The Synthese affair has lots of important implications, and several lessons could be drawn from its different ramifications. In this post, I'd like to focus on some of the editorial policies which might have contributed to this confusing and unfortunate situation. Mostly, I'll be asking a lot of questions, and comments/remarks are most welcome.
(For what it's worth, let me say from the outset that my own position on the issue is that the EiC have made a series of very unfortunate editorial mistakes, but I do not think that a call for boycott is the best way to deal with the issue and to work towards redressing the potentially very serious implications of these events.)
Aside from the crucial ID implications, which greatly magnify the impact of this conundrum, it seems clear that an important factor is what can be viewed as a clash of authority between the Editors-in Chief and the Guest Editors of the infamous special issue. Disregarding for a moment the possibility of threats coming from the ID crowd, at the very least there was disagreement between the EiC and the GE as to what counts as appropriate language or 'tone' in a philosophy article: the GE were apparently not under the impression that there had been any breach of appropriateness, whereas the EiC were not of the same opinion. What is strange, of course, is that in first instance the EiC had accepted the special issue as a whole, and its individual articles in particular, only to realize later that they weren't happy about at least one of the articles (Forrest's, according to the GE's account). Had they read the articles at all in first instance, i.e. before they were published online? And if they hadn't, should they have? Or was the responsibility for the quality of the articles entirely delegated to the GE? What kind of jurisdiction do EiC have over papers published in special issues?
Again, it seems that conflicts of authority are bound to arise within the 'special issue' model, which calls into question the very viability of the model, a common practice in Synthese and other journals. What is to be done in such cases of disagreement? On the one hand, the GE are presumably given full freedom to edit a special issue as they see fit; on the other hand, the responsibility for what is published in a journal is ultimately of the EiC. If there is disagreement, it is unclear how it could/should be resolved.
At the same time, it has become clear that there was no anonymous peer refereeing process for this special issue; the GE have done the refereeing themselves (that is, the very same people who had invited the authors to contribute in the first place). This has transpired in comments at Leiter's post on the 'non-response' from the Synthese editors. As Darrell Rowbottom has noticed (correctly, to my mind), it is not a matter of questioning the expertise of the GE on the topic so as to serve as referees for the papers. Rather, the issue is the lack of anonymity and the fact that it is in the GE's interest that there be enough papers for the special issue (not to mention the difficulty of possibly rejecting a paper after inviting the author to contribute!). So, the general question is: should papers appearing in special issues not go through the usual process of double-anonymous peer-refereeing? I tend to think that the answer is an obvious NO. As it turns out, I am now in the process of editing a special issue myself (different journal, not Synthese), and I'm being confronted with precisely these difficulties. And because I know I am invested in the pieces myself, I find it absolutely essential to hear what others have to say on the papers in order to form an impartial opinion.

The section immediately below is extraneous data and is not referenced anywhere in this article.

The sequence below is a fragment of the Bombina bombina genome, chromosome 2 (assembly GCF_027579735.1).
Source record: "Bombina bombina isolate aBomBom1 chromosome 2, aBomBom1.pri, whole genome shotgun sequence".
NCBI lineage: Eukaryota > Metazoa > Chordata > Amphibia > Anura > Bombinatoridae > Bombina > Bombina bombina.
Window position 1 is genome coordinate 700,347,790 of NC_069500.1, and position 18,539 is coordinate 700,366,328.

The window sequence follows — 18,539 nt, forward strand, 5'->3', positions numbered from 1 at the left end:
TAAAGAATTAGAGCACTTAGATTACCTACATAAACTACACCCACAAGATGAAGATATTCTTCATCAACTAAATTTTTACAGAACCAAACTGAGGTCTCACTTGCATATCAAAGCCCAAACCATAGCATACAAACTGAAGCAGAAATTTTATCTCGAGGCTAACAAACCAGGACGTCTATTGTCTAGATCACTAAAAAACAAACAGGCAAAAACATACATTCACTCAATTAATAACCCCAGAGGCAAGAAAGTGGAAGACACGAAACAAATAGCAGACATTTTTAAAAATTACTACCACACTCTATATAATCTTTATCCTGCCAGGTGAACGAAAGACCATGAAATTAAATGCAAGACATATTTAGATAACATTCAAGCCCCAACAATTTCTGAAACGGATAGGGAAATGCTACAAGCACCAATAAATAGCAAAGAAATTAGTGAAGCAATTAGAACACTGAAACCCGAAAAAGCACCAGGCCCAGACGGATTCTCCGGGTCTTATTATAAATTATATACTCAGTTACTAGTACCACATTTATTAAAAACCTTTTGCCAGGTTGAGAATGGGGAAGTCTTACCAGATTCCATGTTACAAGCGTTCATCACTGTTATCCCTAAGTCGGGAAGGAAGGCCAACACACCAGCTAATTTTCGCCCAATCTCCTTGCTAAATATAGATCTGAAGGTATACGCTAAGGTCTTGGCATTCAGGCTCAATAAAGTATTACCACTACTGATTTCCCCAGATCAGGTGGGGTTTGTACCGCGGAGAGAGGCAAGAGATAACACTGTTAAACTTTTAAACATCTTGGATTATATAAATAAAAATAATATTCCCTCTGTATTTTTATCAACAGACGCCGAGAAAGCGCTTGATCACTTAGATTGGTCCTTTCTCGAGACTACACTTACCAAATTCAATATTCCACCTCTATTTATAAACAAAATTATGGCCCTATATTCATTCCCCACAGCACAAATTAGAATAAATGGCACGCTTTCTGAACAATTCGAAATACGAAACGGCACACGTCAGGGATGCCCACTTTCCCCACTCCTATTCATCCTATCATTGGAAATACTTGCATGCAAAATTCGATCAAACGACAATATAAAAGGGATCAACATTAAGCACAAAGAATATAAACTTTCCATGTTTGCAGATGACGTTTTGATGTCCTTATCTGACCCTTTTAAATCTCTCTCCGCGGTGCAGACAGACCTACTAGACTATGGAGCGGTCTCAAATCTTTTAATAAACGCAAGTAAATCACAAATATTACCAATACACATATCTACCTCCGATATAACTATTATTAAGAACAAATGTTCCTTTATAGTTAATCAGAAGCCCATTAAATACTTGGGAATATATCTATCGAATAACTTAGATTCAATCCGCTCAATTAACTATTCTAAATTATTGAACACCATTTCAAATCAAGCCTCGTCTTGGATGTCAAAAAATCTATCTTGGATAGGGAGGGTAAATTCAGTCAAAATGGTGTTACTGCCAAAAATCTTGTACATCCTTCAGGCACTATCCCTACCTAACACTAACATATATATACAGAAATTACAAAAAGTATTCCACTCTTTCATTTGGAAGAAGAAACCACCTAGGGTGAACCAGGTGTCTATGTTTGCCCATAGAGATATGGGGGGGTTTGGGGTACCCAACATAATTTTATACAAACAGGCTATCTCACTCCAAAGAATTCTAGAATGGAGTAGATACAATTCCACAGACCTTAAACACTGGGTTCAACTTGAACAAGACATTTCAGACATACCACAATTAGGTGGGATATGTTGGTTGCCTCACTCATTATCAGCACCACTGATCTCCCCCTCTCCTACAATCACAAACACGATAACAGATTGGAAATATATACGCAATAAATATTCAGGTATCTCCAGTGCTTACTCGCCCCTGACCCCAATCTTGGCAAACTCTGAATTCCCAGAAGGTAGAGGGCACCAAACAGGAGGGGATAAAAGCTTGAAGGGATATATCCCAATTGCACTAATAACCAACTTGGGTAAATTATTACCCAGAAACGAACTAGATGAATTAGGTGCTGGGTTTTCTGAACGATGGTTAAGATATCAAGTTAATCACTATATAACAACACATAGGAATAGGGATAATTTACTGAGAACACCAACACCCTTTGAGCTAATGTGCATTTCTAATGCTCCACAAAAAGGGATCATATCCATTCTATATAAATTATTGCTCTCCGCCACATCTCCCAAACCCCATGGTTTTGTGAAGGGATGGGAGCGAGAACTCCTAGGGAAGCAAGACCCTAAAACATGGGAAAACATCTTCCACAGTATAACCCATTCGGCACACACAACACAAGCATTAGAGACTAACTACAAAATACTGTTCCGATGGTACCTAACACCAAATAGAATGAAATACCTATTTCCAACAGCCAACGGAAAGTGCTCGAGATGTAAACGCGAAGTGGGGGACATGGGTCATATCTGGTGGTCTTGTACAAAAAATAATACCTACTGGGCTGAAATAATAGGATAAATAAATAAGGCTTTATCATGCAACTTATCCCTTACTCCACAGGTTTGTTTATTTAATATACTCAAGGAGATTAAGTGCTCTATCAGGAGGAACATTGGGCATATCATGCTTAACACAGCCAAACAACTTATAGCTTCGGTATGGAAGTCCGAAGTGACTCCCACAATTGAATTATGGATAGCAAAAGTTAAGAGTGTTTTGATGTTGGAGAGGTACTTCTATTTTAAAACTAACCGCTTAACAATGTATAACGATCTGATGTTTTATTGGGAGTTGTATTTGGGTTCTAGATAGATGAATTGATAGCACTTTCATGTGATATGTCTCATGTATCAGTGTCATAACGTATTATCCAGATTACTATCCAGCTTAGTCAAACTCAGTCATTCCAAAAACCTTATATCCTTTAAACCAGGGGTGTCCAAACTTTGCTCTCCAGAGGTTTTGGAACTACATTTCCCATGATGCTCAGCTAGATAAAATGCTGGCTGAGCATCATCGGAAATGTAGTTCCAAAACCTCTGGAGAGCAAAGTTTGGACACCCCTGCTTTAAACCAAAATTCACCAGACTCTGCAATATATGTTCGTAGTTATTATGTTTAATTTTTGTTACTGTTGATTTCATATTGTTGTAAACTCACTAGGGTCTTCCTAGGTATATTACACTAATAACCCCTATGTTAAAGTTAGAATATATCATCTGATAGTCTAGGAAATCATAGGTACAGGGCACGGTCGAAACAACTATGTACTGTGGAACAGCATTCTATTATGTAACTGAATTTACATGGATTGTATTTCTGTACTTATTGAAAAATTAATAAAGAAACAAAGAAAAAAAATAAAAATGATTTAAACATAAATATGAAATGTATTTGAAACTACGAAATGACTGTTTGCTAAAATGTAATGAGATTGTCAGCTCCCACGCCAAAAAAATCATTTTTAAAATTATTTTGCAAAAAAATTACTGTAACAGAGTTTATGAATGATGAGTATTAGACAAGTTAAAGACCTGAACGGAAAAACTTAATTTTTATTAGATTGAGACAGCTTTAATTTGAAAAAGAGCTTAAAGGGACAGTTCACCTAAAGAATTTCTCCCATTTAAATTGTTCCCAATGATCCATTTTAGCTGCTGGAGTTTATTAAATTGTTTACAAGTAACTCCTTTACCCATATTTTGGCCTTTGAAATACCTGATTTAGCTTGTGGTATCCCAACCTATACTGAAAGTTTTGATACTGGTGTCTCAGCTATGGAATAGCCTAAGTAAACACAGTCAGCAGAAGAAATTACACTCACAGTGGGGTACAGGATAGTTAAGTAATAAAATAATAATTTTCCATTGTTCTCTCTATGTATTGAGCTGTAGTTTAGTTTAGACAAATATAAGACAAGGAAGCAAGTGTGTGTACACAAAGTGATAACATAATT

In other words, one of the questions I would like to raise is whether it is a good idea to have 'special issues' in respectable, otherwise peer-refereed journals, which do not comply with their usual refereeing standards. Of course, there is no guarantee that the kind of conflict of authority which has arisen in this case would have been avoided, but I tend to think it would have been less likely to happen. To be clear, I am sure that many (most?) of special issues edited by GEs, in Synthese and elsewhere, most likely do go through anonymous refereeing, but I submit that this should be non-negotiable (as it should be in any decent journal; amazing that some journals such as the Journal of Philosophy still don't seem to comply). But again, it is a policy that the EiC should have enforced in the first place.